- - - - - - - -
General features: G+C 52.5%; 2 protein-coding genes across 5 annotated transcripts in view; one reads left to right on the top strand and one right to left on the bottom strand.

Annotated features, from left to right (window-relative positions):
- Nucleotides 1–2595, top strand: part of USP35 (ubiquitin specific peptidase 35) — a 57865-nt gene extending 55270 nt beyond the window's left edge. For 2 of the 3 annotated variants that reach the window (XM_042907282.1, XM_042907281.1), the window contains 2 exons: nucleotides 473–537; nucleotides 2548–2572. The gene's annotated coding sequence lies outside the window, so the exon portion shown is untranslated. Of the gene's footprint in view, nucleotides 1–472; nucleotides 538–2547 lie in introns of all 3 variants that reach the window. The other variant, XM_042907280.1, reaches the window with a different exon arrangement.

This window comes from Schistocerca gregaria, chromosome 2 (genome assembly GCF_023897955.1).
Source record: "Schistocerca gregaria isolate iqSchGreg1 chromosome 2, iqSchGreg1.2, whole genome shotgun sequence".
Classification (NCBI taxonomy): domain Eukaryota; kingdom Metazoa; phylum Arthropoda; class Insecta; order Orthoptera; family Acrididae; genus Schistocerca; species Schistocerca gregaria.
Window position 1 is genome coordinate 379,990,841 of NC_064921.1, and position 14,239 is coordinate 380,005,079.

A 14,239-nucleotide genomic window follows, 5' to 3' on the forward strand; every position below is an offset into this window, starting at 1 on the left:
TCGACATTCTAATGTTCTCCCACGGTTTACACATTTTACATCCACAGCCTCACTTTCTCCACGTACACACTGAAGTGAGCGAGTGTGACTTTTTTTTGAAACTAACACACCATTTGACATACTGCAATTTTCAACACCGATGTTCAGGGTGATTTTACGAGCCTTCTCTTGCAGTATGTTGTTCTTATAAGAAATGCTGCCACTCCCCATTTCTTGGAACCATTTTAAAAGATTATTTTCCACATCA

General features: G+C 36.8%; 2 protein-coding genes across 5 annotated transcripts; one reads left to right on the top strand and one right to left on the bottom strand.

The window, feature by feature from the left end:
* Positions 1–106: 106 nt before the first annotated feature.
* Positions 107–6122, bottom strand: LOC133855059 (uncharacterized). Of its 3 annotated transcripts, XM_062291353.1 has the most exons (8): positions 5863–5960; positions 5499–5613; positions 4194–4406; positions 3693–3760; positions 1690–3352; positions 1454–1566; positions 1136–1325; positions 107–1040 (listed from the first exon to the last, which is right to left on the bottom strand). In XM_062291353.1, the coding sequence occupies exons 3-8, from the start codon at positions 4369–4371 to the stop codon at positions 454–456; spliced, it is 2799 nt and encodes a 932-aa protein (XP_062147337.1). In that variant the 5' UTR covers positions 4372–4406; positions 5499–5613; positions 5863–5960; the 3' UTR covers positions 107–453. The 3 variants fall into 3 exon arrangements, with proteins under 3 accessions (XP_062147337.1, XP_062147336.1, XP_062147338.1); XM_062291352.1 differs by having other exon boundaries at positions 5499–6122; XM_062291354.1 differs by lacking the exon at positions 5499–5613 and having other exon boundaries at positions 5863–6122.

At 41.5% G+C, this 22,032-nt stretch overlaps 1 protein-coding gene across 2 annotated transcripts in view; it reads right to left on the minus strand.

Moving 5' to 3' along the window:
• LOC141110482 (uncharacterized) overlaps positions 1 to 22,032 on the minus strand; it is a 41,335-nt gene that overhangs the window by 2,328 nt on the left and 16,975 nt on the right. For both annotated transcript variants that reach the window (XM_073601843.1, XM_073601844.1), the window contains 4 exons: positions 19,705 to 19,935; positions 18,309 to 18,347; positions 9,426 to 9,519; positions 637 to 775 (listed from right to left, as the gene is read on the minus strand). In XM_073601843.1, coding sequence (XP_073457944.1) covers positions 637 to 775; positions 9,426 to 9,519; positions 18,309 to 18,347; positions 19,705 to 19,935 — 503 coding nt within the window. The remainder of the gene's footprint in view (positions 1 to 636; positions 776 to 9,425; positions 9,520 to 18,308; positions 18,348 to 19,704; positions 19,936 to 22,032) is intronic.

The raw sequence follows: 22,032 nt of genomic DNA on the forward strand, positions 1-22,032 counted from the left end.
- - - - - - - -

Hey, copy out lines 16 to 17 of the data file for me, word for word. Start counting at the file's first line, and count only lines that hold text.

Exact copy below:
• LOC141110482 (uncharacterized) overlaps positions 1 to 22,032 on the minus strand; it is a 41,335-nt gene that overhangs the window by 2,328 nt on the left and 16,975 nt on the right. For both annotated transcript variants that reach the window (XM_073601843.1, XM_073601844.1), the window contains 4 exons: positions 19,705 to 19,935; positions 18,309 to 18,347; positions 9,426 to 9,519; positions 637 to 775 (listed from right to left, as the gene is read on the minus strand). In XM_073601843.1, coding sequence (XP_073457944.1) covers positions 637 to 775; positions 9,426 to 9,519; positions 18,309 to 18,347; positions 19,705 to 19,935 — 503 coding nt within the window. The remainder of the gene's footprint in view (positions 1 to 636; positions 776 to 9,425; positions 9,520 to 18,308; positions 18,348 to 19,704; positions 19,936 to 22,032) is intronic.

The raw sequence follows: 22,032 nt of genomic DNA on the forward strand, positions 1-22,032 counted from the left end.